“You cannot talk about Mongolia and youth activism without talking about air pollution,” Menard responded when asked why she chose to feature Breathe Mongolia in her book. Mongolia’s air pollution crisis is not merely due to the burning of raw coal during the wintertime; it is a complex issue that is exacerbated by other issues such as a lack of infrastructure and urban planning, wealth inequality, a lack of environmental awareness, to name a few. For example, Menard points out how the construction of high-rise apartments is one option for reducing gers as a source of pollution, but not everybody can afford such housing options. “There are also capacity issues for housing,” says Menard. “There are only an estimated 4,000 available and affordable apartments in Ulaanbaatar, and there are 220,000 households in the ger district.” Additionally, the erasure of gers also means abandoning a fundamental and iconic part of traditional Mongolian culture. Because Mongolia’s air pollution problem is so multi-faceted, the answer, too, lies within a variety of professions and fields that will—directly or indirectly—influence air pollution. Menard features the work of not only Breathe Mongolia’s founder, Aza, but of other young and driven urban planners, wildlife conservationists, journalists, educators, etc.
Despite the problems Mongolia faces, the work that has been done thus far is remarkable, and the initiative that young people in Mongolia take to better their country is something that should inspire everybody. “The youth will have more political power soon,” Menard says. “Change will depend on individuals, especially those who decide to stay [in Mongolia], and even those who fight to change the perception of Mongolia from the outside.” While there will always be a place and appreciation for ancient Mongolia, the reality is that Mongolia is modernizing rapidly, and its development and handling of its own issues will likely set a precedent for other countries.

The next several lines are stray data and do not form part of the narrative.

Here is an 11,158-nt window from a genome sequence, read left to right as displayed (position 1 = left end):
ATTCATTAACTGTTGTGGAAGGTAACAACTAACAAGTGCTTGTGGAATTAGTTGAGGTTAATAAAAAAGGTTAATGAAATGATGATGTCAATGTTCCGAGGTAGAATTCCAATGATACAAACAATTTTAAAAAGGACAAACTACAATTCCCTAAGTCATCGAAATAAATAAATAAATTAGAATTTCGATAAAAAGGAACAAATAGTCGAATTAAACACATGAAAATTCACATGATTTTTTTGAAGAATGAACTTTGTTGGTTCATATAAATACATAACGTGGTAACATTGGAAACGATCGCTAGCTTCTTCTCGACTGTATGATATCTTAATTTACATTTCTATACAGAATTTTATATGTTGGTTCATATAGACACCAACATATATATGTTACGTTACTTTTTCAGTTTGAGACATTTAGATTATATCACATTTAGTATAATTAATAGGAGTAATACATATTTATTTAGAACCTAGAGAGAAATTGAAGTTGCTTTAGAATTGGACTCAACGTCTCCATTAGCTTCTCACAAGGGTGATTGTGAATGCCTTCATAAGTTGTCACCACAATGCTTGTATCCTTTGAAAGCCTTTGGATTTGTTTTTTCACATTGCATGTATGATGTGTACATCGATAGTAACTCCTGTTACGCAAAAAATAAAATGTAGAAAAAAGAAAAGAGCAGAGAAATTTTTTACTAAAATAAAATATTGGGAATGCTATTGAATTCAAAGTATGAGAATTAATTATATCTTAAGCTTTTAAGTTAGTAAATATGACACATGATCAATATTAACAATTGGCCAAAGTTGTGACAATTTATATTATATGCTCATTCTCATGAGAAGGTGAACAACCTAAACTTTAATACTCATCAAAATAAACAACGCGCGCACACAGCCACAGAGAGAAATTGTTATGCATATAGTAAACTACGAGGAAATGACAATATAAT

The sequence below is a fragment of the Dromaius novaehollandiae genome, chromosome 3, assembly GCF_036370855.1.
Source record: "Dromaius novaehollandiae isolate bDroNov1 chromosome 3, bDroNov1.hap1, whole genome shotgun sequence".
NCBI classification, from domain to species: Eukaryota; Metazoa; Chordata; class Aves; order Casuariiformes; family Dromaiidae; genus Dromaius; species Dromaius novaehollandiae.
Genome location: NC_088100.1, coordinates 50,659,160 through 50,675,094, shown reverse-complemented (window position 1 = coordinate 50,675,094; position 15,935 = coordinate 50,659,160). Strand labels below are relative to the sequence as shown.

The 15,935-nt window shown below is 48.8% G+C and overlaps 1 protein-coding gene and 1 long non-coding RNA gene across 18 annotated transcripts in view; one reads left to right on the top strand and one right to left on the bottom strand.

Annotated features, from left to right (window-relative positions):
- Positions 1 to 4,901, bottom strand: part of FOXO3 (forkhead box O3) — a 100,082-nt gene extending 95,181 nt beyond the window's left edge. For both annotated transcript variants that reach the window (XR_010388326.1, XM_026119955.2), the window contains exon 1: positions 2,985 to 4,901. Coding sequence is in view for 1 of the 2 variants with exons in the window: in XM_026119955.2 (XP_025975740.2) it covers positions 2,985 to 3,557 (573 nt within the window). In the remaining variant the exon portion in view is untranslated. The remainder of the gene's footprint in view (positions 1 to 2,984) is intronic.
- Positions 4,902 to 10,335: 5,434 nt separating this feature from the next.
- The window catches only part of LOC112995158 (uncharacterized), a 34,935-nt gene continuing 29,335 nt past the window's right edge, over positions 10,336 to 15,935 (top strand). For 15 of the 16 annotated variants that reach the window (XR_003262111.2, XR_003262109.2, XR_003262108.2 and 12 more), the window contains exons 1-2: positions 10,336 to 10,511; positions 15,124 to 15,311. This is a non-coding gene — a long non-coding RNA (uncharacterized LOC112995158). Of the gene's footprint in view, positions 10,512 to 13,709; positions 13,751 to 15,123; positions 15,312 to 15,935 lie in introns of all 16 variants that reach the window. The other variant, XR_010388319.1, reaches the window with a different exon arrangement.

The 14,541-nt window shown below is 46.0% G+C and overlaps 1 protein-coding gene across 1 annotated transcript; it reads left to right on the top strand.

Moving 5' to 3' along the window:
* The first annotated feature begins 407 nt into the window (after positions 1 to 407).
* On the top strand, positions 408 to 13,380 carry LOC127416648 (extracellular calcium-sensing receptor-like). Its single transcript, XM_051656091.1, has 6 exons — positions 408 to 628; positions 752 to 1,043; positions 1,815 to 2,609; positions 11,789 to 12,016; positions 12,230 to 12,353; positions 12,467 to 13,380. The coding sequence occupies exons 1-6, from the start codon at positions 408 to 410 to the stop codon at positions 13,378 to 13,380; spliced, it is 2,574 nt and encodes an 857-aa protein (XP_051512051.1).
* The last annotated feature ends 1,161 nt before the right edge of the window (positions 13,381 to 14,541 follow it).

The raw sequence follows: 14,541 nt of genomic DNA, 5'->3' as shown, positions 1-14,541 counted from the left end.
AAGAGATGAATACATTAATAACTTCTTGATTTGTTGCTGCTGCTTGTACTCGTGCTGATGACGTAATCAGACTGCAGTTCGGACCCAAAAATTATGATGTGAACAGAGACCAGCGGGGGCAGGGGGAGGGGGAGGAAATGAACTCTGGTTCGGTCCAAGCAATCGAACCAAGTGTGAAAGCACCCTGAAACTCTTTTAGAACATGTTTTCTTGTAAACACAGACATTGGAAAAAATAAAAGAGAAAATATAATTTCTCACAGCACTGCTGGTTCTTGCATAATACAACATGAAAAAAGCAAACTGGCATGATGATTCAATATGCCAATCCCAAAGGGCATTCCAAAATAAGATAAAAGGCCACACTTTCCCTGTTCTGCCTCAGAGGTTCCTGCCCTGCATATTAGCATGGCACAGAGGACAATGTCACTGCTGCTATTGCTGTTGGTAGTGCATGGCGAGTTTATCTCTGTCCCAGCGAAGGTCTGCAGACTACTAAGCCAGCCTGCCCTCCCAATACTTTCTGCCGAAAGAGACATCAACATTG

Breathe Mongolia – Clean Air Coalition was honored to be featured in Young Mongols, especially because many of the qualities that Menard attributes to Mongolia’s youth and what makes it dynamic and inspiring have been crucial in the building of Breathe Mongolia. Our belief in empowering our audience to become educated watchdogs that can hold air pollution stakeholders accountable, rather than relying solely on the government or any organization to “do the right thing,” is contingent upon the defining characteristics of Mongolian youth that Menard highlights in her book—determination, resiliency, innovation, amongst other qualities. Breathe Mongolia is actively utilizing a global network of talented and motivated individuals who lend their unique skills and insights to our mission. Not only do we hope that Menard and the stories of many young Mongols—including ours—will inspire you, but we encourage you to help our cause by donating, sharing Breathe Mongolia with your friends, or joining us.
Learn more and order Young Mongols: Forging Democracy in the Wild, Wild East (Penguin Random House SEA, 2020) at youngmongols.com.
About Young Mongols author Aubrey Menard: Aubrey Menard lived in Mongolia as a Luce Scholar from 2015 to 2016. She’s worked on democracy and governance issues in Asia, sub-Saharan Africa, Europe, Central America, and the United States.
Aubrey is an expert on political transitions, elections, and democracy. She’s been published in the New York Times, Washington Post, Al Jazeera, Politico, the South China Morning Post, and more.
Aubrey earned an MPhil in Politics from the University of Oxford and a Bachelor’s degree from Smith College. She is a Critical Language Scholar (Russian) and a Truman National Security Project Fellow. Young Mongols is her first book. Learn more at aubreymenard.com.